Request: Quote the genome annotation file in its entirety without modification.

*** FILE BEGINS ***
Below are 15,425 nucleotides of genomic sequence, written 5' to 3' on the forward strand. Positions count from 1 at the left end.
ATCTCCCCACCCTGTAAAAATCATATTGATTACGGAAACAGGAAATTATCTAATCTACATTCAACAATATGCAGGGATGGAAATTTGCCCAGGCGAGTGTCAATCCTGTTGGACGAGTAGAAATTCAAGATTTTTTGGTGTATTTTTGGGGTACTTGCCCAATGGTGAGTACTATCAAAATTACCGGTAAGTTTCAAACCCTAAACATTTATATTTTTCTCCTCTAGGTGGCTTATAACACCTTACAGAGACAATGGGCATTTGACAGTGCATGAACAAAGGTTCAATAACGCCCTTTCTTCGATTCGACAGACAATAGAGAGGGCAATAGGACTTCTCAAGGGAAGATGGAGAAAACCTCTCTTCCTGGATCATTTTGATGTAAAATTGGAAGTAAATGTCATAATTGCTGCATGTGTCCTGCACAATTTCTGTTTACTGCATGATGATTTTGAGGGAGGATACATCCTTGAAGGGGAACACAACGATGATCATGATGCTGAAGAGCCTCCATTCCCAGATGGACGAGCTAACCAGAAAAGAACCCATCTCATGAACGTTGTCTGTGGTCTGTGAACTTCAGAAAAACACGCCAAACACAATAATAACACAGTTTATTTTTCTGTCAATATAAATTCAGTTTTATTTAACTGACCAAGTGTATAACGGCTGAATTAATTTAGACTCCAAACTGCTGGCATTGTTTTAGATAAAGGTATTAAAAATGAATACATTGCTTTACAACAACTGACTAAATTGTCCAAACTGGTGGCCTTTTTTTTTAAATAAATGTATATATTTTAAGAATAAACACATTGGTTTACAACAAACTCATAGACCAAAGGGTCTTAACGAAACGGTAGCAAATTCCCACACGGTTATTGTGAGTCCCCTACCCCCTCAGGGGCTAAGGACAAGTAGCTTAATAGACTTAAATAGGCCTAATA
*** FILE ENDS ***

Below are 15,425 nucleotides of genomic sequence, written 5' to 3' on the forward strand. Positions count from 1 at the left end.
ATCTCCCCACCCTGTAAAAATCATATTGATTACGGAAACAGGAAATTATCTAATCTACATTCAACAATATGCAGGGATGGAAATTTGCCCAGGCGAGTGTCAATCCTGTTGGACGAGTAGAAATTCAAGATTTTTTGGTGTATTTTTGGGGTACTTGCCCAATGGTGAGTACTATCAAAATTACCGGTAAGTTTCAAACCCTAAACATTTATATTTTTCTCCTCTAGGTGGCTTATAACACCTTACAGAGACAATGGGCATTTGACAGTGCATGAACAAAGGTTCAATAACGCCCTTTCTTCGATTCGACAGACAATAGAGAGGGCAATAGGACTTCTCAAGGGAAGATGGAGAAAACCTCTCTTCCTGGATCATTTTGATGTAAAATTGGAAGTAAATGTCATAATTGCTGCATGTGTCCTGCACAATTTCTGTTTACTGCATGATGATTTTGAGGGAGGATACATCCTTGAAGGGGAACACAACGATGATCATGATGCTGAAGAGCCTCCATTCCCAGATGGACGAGCTAACCAGAAAAGAACCCATCTCATGAACGTTGTCTGTGGTCTGTGAACTTCAGAAAAACACGCCAAACACAATAATAACACAGTTTATTTTTCTGTCAATATAAATTCAGTTTTATTTAACTGACCAAGTGTATAACGGCTGAATTAATTTAGACTCCAAACTGCTGGCATTGTTTTAGATAAAGGTATTAAAAATGAATACATTGCTTTACAACAACTGACTAAATTGTCCAAACTGGTGGCCTTTTTTTTTAAATAAATGTATATATTTTAAGAATAAACACATTGGTTTACAACAAACTCATAGACCAAAGGGTCTTAACGAAACGGTAGCAAATTCCCACACGGTTATTGTGAGTCCCCTACCCCCTCAGGGGCTAAGGACAAGTAGCTTAATAGACTTAAATAGGCCTAATA